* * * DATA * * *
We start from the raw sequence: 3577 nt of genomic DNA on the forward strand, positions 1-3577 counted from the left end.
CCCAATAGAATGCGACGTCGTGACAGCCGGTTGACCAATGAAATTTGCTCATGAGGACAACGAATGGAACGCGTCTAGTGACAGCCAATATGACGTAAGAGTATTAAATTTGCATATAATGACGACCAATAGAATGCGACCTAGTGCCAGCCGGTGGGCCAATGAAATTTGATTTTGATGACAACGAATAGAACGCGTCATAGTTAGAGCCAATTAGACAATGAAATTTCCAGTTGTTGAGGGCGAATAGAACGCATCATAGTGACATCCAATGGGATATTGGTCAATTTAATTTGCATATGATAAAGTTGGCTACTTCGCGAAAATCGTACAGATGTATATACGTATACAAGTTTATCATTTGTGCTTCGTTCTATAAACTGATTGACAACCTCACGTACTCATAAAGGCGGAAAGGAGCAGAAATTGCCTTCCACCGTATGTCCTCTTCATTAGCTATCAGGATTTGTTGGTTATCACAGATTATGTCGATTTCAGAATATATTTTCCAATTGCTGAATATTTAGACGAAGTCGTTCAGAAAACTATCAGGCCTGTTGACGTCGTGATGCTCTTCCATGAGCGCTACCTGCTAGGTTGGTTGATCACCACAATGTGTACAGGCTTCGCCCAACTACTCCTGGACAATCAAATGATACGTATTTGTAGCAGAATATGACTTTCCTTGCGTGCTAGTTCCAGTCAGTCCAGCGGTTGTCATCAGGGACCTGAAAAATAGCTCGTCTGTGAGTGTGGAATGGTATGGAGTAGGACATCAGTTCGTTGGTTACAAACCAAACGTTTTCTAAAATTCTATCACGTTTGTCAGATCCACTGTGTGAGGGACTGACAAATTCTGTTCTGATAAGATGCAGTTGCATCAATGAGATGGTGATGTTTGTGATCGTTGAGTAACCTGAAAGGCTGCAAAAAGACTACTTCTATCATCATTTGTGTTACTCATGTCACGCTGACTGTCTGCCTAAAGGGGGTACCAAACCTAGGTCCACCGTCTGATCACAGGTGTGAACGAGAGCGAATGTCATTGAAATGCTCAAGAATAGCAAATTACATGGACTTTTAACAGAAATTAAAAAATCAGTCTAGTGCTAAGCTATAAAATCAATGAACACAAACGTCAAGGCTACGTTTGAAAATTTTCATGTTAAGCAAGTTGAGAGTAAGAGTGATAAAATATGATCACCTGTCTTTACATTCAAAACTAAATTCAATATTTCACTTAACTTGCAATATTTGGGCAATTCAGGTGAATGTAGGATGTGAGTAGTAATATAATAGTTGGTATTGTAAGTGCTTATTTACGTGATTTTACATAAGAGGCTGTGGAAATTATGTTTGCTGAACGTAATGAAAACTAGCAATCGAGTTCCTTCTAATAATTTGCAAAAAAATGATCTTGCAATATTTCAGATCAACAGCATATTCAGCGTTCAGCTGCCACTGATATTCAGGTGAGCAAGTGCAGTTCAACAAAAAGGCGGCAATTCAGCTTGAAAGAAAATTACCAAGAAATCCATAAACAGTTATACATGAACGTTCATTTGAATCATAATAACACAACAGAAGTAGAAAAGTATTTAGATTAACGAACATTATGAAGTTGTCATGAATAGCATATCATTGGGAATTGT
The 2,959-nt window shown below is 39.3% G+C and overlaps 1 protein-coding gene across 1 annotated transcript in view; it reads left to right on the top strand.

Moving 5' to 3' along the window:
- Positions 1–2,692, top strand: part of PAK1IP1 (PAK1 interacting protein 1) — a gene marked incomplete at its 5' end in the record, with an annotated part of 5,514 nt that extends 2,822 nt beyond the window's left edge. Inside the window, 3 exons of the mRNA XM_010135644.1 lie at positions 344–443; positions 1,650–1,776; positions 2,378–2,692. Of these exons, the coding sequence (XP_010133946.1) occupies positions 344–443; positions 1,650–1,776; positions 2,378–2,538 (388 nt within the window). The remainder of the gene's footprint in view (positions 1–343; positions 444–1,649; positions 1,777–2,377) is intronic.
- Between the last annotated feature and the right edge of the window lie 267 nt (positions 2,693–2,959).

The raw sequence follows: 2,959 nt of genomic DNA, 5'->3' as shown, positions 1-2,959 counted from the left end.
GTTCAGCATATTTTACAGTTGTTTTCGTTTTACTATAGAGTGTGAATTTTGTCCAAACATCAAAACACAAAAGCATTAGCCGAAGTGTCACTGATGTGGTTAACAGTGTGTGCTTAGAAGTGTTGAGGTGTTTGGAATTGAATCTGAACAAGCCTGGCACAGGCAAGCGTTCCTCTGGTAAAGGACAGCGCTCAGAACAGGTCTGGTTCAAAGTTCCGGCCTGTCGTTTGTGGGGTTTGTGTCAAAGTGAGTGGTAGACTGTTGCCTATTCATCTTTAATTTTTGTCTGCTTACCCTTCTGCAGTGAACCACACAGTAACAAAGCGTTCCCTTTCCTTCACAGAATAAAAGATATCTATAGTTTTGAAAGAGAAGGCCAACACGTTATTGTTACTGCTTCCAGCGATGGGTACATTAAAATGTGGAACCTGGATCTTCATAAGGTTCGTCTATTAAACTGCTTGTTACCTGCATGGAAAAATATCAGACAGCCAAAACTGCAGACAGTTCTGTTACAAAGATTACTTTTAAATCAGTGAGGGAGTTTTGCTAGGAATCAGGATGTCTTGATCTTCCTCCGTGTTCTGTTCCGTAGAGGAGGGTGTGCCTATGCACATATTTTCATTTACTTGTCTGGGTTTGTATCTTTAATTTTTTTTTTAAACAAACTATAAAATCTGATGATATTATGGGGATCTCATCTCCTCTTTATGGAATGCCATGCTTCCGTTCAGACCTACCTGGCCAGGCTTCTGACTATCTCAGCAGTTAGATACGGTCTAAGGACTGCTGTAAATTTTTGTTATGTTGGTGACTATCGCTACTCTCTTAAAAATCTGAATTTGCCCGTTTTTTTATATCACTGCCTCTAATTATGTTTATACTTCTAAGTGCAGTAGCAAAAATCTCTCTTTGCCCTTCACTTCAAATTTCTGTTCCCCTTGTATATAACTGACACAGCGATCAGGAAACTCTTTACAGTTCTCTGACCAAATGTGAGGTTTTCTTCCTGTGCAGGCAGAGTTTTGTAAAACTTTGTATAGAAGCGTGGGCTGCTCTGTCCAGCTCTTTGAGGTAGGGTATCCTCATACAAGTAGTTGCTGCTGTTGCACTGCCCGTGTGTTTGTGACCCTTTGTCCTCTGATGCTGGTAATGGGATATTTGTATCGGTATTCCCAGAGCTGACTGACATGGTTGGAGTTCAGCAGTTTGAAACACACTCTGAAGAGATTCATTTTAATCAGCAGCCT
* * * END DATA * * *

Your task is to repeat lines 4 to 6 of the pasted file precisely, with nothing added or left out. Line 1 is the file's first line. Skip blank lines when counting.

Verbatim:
Moving 5' to 3' along the window:
- Positions 1–2,692, top strand: part of PAK1IP1 (PAK1 interacting protein 1) — a gene marked incomplete at its 5' end in the record, with an annotated part of 5,514 nt that extends 2,822 nt beyond the window's left edge. Inside the window, 3 exons of the mRNA XM_010135644.1 lie at positions 344–443; positions 1,650–1,776; positions 2,378–2,692. Of these exons, the coding sequence (XP_010133946.1) occupies positions 344–443; positions 1,650–1,776; positions 2,378–2,538 (388 nt within the window). The remainder of the gene's footprint in view (positions 1–343; positions 444–1,649; positions 1,777–2,377) is intronic.
- Between the last annotated feature and the right edge of the window lie 267 nt (positions 2,693–2,959).